Plants have been in this course for awhile as a leafy background to tetrapod evolution, but now it is time to take them seriously. The best place to start a general survey of our very distant green cousins is with the summary Tree of Life page on land plants (embryophytes). There are lots of links there. Berkeley’s fossil plants range chart may be especially useful, although we won’t be using most of the names given there. The most detailed plant website is the University of California on-line paleobotany lab. The diagrams and hierarchical systems of detail here are impressive. You may want to scan these pages for the beautiful line drawings alone.
Here’s a ginkgo webpage for everything you want to know about this beautiful tree common on our campus (although it is hardly the only “link between the lower and higher plants”). What is the tallest plant and where is it? A redwood in California measures an astonishing 379 feet. Check out the oldest living plant — an impressive 13,000 years of life as a clone. It’s also in California. Here’s a short video of pollen stirred up by a helicopter in Georgia. Finally, a short video clip of stomata in action.
The evolution of angiosperms (flowering plants) is a bit contentious these days. Most paleontologists agree that the first definite angiosperm fossil is Cretaceous, but genetic and molecular studies suggest they evolved sometime in the Jurassic. There are disputes over what the fossil record really shows.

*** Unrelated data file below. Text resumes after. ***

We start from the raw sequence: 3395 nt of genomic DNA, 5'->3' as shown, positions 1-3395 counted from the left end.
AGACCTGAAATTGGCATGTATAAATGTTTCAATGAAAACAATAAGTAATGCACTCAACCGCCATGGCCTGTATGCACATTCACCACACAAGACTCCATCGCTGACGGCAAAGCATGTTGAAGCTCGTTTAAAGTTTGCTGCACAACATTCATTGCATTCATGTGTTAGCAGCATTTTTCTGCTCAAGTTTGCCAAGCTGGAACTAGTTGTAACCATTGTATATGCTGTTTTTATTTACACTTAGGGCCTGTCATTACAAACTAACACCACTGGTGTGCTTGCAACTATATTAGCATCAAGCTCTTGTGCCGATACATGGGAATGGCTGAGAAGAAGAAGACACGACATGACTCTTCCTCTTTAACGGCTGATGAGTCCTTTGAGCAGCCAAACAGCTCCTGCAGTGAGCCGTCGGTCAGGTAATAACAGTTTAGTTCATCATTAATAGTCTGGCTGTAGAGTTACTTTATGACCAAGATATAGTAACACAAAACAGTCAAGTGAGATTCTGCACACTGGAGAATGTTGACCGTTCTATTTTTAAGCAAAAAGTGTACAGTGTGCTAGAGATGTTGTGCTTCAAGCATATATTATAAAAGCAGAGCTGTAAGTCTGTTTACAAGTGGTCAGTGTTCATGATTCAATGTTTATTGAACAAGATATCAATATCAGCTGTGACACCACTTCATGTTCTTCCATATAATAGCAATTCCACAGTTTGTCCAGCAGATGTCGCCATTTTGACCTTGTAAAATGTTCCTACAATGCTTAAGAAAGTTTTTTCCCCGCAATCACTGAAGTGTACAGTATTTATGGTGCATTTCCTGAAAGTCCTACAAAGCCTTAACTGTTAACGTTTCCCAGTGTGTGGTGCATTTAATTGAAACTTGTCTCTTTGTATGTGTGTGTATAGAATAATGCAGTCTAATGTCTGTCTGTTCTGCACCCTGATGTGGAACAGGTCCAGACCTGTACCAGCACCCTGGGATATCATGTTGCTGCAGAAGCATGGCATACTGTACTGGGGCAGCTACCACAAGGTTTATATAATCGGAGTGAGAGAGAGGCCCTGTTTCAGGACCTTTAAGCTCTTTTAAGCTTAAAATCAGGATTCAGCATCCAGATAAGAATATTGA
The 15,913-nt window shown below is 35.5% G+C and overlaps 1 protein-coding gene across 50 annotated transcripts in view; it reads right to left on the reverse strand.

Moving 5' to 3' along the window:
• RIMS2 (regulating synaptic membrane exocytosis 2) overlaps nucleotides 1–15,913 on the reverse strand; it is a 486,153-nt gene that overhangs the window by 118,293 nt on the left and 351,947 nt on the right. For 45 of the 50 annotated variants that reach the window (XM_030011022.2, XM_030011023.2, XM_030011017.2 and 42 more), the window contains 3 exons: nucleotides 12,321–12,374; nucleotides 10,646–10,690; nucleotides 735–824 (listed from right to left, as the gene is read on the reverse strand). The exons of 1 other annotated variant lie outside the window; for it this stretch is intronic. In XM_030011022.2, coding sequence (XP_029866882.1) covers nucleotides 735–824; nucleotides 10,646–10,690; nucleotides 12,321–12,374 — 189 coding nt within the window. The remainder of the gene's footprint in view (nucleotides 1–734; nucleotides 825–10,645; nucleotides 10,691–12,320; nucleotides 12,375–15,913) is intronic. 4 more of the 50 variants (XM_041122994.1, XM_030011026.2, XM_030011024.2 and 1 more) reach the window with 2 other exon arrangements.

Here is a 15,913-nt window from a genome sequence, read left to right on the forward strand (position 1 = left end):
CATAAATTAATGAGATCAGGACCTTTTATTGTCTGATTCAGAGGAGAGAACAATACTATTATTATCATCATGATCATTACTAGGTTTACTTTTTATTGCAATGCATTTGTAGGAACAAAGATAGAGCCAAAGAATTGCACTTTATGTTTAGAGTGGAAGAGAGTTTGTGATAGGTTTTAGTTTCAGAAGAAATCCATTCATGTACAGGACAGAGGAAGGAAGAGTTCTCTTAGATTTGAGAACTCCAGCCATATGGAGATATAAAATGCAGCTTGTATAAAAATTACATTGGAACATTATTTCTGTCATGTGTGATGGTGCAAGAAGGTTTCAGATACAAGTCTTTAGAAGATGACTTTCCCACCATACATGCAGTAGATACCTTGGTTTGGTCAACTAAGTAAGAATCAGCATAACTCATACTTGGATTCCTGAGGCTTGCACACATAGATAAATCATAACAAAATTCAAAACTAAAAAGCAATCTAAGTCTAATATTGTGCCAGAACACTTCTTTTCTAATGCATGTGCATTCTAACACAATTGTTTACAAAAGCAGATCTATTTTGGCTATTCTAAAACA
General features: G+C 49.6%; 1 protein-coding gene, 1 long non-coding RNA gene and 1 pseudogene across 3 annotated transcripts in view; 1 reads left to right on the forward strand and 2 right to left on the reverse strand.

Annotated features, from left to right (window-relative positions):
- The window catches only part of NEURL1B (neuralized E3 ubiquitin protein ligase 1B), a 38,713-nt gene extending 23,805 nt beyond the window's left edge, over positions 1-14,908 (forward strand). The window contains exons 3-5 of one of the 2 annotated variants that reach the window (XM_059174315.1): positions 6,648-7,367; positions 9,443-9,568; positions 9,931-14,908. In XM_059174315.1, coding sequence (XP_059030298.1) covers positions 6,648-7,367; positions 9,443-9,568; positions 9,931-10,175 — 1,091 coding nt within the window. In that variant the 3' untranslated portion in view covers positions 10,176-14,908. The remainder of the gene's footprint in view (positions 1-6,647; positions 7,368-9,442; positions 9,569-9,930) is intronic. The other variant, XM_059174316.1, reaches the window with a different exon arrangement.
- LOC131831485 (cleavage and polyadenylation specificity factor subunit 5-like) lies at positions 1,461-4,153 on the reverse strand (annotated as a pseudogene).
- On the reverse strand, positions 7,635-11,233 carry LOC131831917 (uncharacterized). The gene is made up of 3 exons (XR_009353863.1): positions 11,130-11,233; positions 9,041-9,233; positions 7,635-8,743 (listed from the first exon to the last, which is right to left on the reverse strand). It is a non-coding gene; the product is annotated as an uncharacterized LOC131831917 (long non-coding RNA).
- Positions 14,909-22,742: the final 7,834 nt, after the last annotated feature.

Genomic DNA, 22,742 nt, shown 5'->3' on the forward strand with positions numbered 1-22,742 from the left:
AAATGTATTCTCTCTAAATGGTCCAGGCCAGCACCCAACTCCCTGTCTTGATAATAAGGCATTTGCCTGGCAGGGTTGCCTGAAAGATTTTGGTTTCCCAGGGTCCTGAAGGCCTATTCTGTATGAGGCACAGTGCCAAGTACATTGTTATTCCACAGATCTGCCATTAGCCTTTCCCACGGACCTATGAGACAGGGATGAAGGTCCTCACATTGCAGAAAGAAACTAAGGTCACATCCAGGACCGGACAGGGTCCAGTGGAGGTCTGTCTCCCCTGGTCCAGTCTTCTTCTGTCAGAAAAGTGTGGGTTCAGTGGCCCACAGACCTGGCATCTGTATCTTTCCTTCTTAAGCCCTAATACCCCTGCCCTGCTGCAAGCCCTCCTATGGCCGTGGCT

Now that you’ve accumulated quite a bit of life’s history, you might appreciate this deep-time clock. I can’t guarantee that all the dates will be correct, but the order of events is good. The main thing you will gain from this page is an appreciation for the scale of geologic time.
Exam #2 results: The average is 78%, with 5 scores in the 90s, 7 in the 80s, 11 in the 70s, 4 in the 60s, and 3 below 60. The range was 45-97%. Here are the Spring 2019 second test answers. (Each answer is from a different student. These are not optimal answers necessarily, but good enough for full credit.)
Geology in the News –
For the extraordinary story about the end-Cretaceous extinction deposits recently described in North Dakota, first read this BBC account, which is typical of the hundreds of news stories about the finds. Next read this long but entertaining story in The New Yorker. Finally for a more mixed (and realistic) appraisal, read this news article in the journal Science. It is becoming a fascinating scientific and cultural narrative. [Update: Another perspective on this story.]